After winning the Presidents’ Trophy they took a 3-0 series lead against the Flyers, but then Michal Neuvirth entered this series and won Philadelphia back-to-back contests, including Friday’s 44-save shutout. Now his name is starting to be used in the same breath as Jaroslav Halak, who helped the Montreal Canadiens overcome a 3-1 series deficit versus Washington in 2010.
This hasn’t put Washington on an inevitable path. The power of a 3-0 series lead is that you can concede games like that and still eventually deliver the final blow as the Capitals might do on Sunday. Still, you have to wonder if at some point the burden of past failures turns setbacks into dread and a self-fulfilling prophecy.
Capitals defenseman Karl Alzner doesn’t buy into that, as he asserted that this particular team has no playoff history. Coach Barry Trotz seems to share that sentiment.
“Everybody talks about the past, the past, the past,” Trotz told CSN Mid-Atlantic. “The only pressure we’ll have is on ourselves. We’ll go into Philadelphia and play really well and get a win there. If we don’t accomplish that, we go to Game 7. I thought tonight we played excellent. What are you going to say? You just keep playing that way and it’ll turn.”
Washington needs to believe that if it keeps playing like it did on Friday then eventually it will work out. Unless of course, Neuvirth has more games like that one. In which case, Trotz will once against be listening to questions about the past.
Getting NHL players to the 2018 Olympics might be more complicated now.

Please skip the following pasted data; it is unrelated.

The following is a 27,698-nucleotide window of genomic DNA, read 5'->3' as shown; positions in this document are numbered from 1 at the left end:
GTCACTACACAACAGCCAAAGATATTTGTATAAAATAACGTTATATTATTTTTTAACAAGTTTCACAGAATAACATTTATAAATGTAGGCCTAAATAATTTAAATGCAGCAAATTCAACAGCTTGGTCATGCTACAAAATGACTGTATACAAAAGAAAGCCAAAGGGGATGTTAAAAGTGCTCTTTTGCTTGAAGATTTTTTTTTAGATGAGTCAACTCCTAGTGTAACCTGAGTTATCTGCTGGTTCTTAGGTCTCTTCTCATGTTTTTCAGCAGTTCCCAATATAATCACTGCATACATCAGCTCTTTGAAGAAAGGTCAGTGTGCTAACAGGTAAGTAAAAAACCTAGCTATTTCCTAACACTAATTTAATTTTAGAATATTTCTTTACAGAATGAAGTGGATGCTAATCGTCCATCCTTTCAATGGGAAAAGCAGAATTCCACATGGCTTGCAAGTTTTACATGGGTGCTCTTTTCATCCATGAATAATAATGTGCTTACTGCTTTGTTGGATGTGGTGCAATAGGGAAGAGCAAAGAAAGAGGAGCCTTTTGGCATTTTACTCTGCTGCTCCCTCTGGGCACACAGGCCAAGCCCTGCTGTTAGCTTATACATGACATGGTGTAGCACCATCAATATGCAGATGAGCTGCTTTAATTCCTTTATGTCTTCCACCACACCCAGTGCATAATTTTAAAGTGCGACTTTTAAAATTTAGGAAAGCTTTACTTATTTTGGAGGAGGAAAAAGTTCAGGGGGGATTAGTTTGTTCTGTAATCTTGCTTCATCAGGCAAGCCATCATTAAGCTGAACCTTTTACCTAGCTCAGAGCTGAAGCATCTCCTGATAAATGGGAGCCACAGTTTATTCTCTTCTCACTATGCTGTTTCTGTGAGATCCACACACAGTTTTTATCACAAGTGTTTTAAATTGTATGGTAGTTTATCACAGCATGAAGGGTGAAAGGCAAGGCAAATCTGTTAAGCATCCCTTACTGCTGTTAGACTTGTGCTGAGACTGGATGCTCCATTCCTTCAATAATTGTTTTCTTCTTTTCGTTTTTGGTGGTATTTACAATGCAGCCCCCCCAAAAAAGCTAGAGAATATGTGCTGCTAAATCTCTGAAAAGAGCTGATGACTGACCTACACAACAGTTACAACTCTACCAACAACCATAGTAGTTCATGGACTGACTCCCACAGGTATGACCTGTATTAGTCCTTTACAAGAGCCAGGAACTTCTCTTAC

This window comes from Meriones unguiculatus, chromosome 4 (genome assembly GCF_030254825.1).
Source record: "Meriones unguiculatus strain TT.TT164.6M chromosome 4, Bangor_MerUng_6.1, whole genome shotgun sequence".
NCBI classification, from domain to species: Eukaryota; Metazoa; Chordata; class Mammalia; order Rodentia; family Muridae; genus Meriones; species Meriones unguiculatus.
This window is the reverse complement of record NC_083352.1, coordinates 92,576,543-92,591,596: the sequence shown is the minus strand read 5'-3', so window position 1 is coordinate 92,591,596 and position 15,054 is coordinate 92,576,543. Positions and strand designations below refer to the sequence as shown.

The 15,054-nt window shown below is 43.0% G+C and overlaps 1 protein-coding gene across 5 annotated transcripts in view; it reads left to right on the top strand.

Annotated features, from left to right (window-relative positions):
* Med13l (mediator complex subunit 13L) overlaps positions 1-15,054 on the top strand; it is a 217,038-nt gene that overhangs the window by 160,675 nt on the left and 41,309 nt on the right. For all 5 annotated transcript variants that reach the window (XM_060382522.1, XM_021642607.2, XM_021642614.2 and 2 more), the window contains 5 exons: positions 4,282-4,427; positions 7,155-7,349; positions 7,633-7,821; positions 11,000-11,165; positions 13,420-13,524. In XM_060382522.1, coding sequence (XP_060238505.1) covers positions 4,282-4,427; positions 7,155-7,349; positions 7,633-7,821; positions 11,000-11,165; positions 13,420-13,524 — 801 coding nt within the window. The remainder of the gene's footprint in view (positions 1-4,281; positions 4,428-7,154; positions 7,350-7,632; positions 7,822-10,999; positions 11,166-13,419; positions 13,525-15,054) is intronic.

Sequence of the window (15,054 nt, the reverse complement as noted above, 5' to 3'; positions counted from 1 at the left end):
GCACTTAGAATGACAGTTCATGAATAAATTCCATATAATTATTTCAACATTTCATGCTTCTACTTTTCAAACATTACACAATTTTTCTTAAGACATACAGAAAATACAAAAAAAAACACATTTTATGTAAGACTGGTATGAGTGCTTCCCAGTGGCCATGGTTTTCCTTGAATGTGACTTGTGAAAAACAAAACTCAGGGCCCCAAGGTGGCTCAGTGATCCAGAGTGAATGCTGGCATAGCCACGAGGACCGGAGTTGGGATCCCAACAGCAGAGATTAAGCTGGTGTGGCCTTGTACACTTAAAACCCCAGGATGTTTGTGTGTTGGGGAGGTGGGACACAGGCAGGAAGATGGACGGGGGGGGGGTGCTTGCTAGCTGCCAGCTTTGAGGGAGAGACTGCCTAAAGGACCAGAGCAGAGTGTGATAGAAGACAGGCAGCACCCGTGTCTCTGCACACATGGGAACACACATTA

That’s because the International Olympic Committee has decided not to cover the transportation or insurance costs for NHL players to participate in the upcoming Winter Games, according to IIHF President Rene Fasel.
“We had a meeting with the NHL last week and the prognosis is not really good,” Fasel told insidethegames. “Our wish is to have the best players. [But the IOC] not covering the cost as they did at the last five Olympic Games puts us in a difficult financial situation. We still have challenges – it is even more difficult than before.”
With the games set to be played in PyeongChang, South Korea, getting NHL players is naturally a logistical issue. While the popularity of hockey at the Olympics creates the potential for the league to grow the game, it also means temporarily suspending the regular season in February and putting the league’s top players at risk of injury. As we saw in 2014, that threat of injury is very real as Islanders captain John Tavares suffered a torn MCL and meniscus in his left knee while he was with Team Canada.
That injury angered Islanders GM Garth Snow, who said back in 2014, “Are the IIHF or IOC going to reimburse our season ticket holders now? It’s a joke. They want all the benefits from NHL players in Olympics and don’t want to pay when our best player gets hurt.”
At the time, the New York Daily News reported that Tavares’ salary would be paid for by the insurance policy covered by the IOC. It now seems like that would not be the case if the same scenario were to play out during the 2018 Olympics.
(H/T Puck Daddy and TSN)